Connor’s Nubble is one of the easiest peaks you’ll bag in Acadia, except that it takes a long time to get to the trailhead. Even so, it’s not difficult hiking at all, as it’s the distance that will give you your exercise. And it has a surprisingly awesome view from the top, so this is one of those I definitely recommend.
There are a couple of different ways to get there, but both are about the same. If you go from Bubble Pond, it’s shorter but a bit more complicated. Still, going from Bubble Pond also gives you a chance to do North and South Bubble at the same time, giving you three peaks in one shot. I almost always go via Eagle Lake, and that’s because I walk my dog out there a couple of times per month.
Park at the Eagle Lake parking lot, either the one at the bridge or at the boat launch. From there, you’ll want to head on the right-hand side of the lake. It really doesn’t matter to be honest, but Connor’s Nubble is on the right side of the lake if heading south from the parking lots.
Now, before you get to Connor’s Nubble you’ll come across the southern trail that goes along Eagle Lake’s southern edge. This hike is actually a very difficult hike despite having no elevation gain. It is difficult because of the large number of good-sized unbalanced boulders that are hard to scramble around without losing balance. Hiking Poles is recommended for this hike, which crosses right below Connor’s Nubble for a good portion of the hike. If you want to do Connor’s Nubble, we recommend skipping the Eagle Lake South Shore Trail (however, see below…).
At some point you’ll arrive at the sign post that takes you either around Eagle Lake or to Jordan Pond. Stay on the Eagle Lake carriage trail to the left. After a few minutes of hiking from there, you’ll see the Connor’s Nubble trailhead on the left. Head up no more than 5-10 minutes to the summit. The summit itself doesn’t actually offer great views, but if you hike just a few seconds beyond the summit a very surprising view appears almost out of nowhere. One of the great things about this view is seeing the color difference between Eagle Lake and Frenchman’s Bay just beyond. It’s also a trick of the eye played by Mother Nature herself. That strip of land separating the two looks very thin, and almost hike-able. In fact it is hike-able (walking toward Paradise Hill and the Visitor’s Center), but it’s much wider than it appears, with a down-hill section that is out of view farther to the east.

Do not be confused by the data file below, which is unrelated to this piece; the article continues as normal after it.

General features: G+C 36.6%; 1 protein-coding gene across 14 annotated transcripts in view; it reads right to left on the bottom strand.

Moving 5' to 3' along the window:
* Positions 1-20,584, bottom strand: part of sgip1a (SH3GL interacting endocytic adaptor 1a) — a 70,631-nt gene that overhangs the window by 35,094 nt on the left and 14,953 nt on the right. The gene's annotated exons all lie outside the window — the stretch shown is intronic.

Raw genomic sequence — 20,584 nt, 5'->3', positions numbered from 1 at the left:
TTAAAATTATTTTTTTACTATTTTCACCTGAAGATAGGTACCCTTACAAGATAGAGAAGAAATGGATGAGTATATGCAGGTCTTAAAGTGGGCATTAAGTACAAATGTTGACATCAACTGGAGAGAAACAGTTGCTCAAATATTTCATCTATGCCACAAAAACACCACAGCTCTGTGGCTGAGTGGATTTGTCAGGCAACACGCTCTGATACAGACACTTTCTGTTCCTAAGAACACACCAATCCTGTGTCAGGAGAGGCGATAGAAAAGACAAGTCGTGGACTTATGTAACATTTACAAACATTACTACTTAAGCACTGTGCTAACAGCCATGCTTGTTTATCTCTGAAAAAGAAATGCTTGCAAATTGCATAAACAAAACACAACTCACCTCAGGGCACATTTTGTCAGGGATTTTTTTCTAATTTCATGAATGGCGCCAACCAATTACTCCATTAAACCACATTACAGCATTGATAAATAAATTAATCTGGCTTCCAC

To head back, go down the same way you came up. Once on the carriage trail continue downhill to the left. At some point you’ll come to another trail head that goes toward the South Shore Trail on Eagle Lake, which I advised you to avoid farther up. However, at this point the difficult boulder-jumping is finished and this makes for a very nice walk along the southern shore. Either way, just finish by staying to the left until you’re back at the car.
In total, this is a 2-3 hour hike that’s perfect for getting exercise without the elevation.
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